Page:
In a development that could eventually have significant impact on the tire industry, scientists at the University of Minnesota have come up with new technology to make automobile tires from grasses and trees. The University of Minnesota’s Office for Technology Commercialization, has already applied for a patent on the renewable rubber technology and says it will license the technology to companies that would like to scale it up on a commercial basis.
Researchers at the University of Minnesota, University of Massachusetts and the Center for Sustainable Polymers collaborated on the study which was published by the American Chemical Society’s ACS Catalysis, a leading journal in the field of chemical and catalysis sciences.
Paul Dauenhauer, a University of Minnesota associate professor of chemical engineering and materials science and lead researcher of the study said that the team came up with a new process to make isoprene, which is the key ingredient in the rubber of for car tires, from natural substances like corn, grasses and trees.
Currently, isoprene is made by thermally breaking up compounds in petroleum through a process called “cracking.” The isoprene is then purified and separated out of hundreds of the byproducts of the “cracking” process. Finally, the isoprene is reacted with itself to develop long polymer chains that are needed to make car tires.
Many tire companies have been involved in research to find alternative processes for making isoprene from biomass. Continental has been trying to derive rubber from dandelion while Bridgestone has been focusing on guayule. Researchers from the Center for Sustainable Polymers used an entirely new process that uses sugars obtained from biomass including grasses, trees and corn as the starting material. They came up with a three-step process that is optimized when it is “hybridized,” or when it combines biological fermentation using microbes with conventional catalytic refining which is similar to petroleum refining technology.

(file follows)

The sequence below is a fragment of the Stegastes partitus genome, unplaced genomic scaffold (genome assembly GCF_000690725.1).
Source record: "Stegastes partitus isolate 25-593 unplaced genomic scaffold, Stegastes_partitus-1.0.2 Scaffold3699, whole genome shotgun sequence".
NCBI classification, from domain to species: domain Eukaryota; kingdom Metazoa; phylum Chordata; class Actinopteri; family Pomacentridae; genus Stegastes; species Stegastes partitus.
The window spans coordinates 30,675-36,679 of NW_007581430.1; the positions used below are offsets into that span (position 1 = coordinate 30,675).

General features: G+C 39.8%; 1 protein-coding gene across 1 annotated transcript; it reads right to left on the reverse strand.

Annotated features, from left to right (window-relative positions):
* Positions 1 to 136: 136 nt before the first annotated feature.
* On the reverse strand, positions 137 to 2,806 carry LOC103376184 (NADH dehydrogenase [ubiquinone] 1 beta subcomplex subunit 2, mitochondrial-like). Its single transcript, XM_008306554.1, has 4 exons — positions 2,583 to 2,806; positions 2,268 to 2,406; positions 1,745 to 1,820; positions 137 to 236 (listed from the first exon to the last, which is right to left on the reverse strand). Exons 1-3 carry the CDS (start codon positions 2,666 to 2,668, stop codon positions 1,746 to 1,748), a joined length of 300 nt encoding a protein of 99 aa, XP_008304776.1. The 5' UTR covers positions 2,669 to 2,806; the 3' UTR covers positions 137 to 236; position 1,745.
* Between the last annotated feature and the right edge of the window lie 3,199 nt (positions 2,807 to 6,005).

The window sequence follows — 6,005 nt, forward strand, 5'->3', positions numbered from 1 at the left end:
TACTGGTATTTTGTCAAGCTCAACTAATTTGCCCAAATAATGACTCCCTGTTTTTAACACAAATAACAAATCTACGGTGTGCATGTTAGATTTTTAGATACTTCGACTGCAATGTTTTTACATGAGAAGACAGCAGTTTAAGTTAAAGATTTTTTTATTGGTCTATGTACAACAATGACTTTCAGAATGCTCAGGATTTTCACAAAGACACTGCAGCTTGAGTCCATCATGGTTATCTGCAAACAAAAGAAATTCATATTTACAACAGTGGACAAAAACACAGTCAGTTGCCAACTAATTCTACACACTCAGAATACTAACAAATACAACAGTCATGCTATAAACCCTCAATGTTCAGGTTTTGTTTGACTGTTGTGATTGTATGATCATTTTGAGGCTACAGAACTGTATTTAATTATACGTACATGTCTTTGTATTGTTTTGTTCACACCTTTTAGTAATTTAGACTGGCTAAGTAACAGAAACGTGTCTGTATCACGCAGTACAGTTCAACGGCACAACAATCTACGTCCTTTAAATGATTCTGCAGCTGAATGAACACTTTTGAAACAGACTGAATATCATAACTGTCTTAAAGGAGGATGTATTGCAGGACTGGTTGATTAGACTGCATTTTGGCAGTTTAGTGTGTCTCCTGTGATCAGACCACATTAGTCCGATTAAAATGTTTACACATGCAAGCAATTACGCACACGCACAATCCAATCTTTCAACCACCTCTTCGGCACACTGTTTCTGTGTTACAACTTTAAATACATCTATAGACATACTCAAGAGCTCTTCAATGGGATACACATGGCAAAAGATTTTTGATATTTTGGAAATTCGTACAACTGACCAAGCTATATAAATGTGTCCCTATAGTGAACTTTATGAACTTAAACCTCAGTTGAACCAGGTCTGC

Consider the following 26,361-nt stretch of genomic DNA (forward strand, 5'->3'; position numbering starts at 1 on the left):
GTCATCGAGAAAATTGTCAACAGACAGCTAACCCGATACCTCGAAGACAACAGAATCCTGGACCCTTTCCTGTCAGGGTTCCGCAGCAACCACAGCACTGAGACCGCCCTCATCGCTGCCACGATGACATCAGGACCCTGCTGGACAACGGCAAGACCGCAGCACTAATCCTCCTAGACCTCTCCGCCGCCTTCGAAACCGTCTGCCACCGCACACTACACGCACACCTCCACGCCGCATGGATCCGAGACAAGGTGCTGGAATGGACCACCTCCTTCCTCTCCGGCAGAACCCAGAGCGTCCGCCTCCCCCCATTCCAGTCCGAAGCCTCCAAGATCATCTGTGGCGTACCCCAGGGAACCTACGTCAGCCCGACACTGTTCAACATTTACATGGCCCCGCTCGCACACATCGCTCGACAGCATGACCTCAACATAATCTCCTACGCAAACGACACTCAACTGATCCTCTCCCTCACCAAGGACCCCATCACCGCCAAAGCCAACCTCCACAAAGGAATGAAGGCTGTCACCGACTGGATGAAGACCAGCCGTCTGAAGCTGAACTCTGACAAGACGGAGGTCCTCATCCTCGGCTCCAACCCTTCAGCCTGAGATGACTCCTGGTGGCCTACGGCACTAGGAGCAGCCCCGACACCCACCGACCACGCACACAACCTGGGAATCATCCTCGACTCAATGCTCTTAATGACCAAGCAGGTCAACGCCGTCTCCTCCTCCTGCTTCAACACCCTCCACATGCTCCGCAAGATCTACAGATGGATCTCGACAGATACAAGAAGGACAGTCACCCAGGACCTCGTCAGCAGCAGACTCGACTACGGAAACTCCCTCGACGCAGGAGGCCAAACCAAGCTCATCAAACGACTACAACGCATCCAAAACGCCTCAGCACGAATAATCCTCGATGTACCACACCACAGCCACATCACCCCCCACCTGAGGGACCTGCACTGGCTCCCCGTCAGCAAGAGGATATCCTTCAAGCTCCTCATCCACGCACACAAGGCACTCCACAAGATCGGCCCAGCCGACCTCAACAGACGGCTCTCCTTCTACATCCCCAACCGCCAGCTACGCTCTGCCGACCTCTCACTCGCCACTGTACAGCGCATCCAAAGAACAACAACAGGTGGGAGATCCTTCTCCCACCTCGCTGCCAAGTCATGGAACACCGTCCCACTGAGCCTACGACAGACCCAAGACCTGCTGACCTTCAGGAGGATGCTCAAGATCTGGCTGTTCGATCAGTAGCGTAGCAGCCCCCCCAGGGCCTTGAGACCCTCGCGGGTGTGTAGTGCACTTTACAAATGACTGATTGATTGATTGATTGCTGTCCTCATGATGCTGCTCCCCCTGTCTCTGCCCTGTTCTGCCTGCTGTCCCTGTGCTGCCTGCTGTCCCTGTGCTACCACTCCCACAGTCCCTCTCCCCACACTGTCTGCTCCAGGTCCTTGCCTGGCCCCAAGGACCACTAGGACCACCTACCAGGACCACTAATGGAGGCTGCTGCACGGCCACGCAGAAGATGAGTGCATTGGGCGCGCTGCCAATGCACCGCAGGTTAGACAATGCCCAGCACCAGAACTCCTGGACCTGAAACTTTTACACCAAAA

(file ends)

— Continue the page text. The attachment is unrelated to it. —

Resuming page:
The first step of the process is the microbial fermentation of sugars, like glucose, obtained from biomass to an intermediate, called itaconic acid. In the second step, itaconic acid is reacted with hydrogen to a chemical called methyl-THF (tetrahydrofuran). The research team came up with a unique metal-metal combination which served as a highly effective catalyst to optimize the second step.
In the third step which involved the dehydration of methyl-THF to obtain isoprene, the team used a catalyst recently discovered at the University of Minnesota called P-SPP (Phosphorous Self-Pillared Pentasil). The catalytic efficiency was as high as 90 per cent with most of the catalytic product being isoprene. By combining all three steps into a process, isoprene can be renewably sourced from biomass.
“The performance of the new P-containing zeolite catalysts such as S-PPP was surprising,” says Dauenhauer. “This new class of solid acid catalysts exhibits dramatically improved catalytic efficiency and is the reason renewable isoprene is possible.”
Frank Bates, a world-renowned polymer expert and University of Minnesota Regents Professor of Chemical Engineering and Materials Science said that large scale cost-effective production of bio-sourced isoprene offers scope for increasing the production of car tires by using renewable, readily available resources instead of fossil fuels.
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